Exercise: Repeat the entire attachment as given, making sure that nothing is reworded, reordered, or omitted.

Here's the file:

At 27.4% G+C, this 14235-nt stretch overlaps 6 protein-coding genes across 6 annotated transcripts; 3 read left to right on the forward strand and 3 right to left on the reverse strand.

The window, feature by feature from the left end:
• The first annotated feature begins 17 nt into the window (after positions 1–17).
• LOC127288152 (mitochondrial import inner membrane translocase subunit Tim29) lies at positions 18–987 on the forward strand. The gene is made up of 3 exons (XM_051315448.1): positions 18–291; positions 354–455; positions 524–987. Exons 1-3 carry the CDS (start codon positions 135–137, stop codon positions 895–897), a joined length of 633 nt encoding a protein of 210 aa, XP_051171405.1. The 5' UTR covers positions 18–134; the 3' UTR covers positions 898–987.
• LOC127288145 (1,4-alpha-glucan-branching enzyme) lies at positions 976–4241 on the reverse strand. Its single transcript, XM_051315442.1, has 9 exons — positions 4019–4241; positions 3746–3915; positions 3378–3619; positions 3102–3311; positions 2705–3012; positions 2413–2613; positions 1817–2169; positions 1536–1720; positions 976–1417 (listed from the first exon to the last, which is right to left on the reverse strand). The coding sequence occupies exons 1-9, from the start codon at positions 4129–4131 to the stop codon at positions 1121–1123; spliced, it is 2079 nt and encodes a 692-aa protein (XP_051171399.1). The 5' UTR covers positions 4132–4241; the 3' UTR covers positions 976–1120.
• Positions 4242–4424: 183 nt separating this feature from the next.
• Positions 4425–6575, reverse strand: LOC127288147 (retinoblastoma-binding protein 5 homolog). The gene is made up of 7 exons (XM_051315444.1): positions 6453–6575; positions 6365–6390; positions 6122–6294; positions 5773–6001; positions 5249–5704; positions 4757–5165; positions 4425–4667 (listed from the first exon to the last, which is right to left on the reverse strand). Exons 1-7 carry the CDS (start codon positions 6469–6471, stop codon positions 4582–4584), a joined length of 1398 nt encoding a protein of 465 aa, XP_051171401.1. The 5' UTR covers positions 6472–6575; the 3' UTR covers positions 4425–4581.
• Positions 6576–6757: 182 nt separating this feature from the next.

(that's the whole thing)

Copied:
At 27.4% G+C, this 14235-nt stretch overlaps 6 protein-coding genes across 6 annotated transcripts; 3 read left to right on the forward strand and 3 right to left on the reverse strand.

The window, feature by feature from the left end:
• The first annotated feature begins 17 nt into the window (after positions 1–17).
• LOC127288152 (mitochondrial import inner membrane translocase subunit Tim29) lies at positions 18–987 on the forward strand. The gene is made up of 3 exons (XM_051315448.1): positions 18–291; positions 354–455; positions 524–987. Exons 1-3 carry the CDS (start codon positions 135–137, stop codon positions 895–897), a joined length of 633 nt encoding a protein of 210 aa, XP_051171405.1. The 5' UTR covers positions 18–134; the 3' UTR covers positions 898–987.
• LOC127288145 (1,4-alpha-glucan-branching enzyme) lies at positions 976–4241 on the reverse strand. Its single transcript, XM_051315442.1, has 9 exons — positions 4019–4241; positions 3746–3915; positions 3378–3619; positions 3102–3311; positions 2705–3012; positions 2413–2613; positions 1817–2169; positions 1536–1720; positions 976–1417 (listed from the first exon to the last, which is right to left on the reverse strand). The coding sequence occupies exons 1-9, from the start codon at positions 4129–4131 to the stop codon at positions 1121–1123; spliced, it is 2079 nt and encodes a 692-aa protein (XP_051171399.1). The 5' UTR covers positions 4132–4241; the 3' UTR covers positions 976–1120.
• Positions 4242–4424: 183 nt separating this feature from the next.
• Positions 4425–6575, reverse strand: LOC127288147 (retinoblastoma-binding protein 5 homolog). The gene is made up of 7 exons (XM_051315444.1): positions 6453–6575; positions 6365–6390; positions 6122–6294; positions 5773–6001; positions 5249–5704; positions 4757–5165; positions 4425–4667 (listed from the first exon to the last, which is right to left on the reverse strand). Exons 1-7 carry the CDS (start codon positions 6469–6471, stop codon positions 4582–4584), a joined length of 1398 nt encoding a protein of 465 aa, XP_051171401.1. The 5' UTR covers positions 6472–6575; the 3' UTR covers positions 4425–4581.
• Positions 6576–6757: 182 nt separating this feature from the next.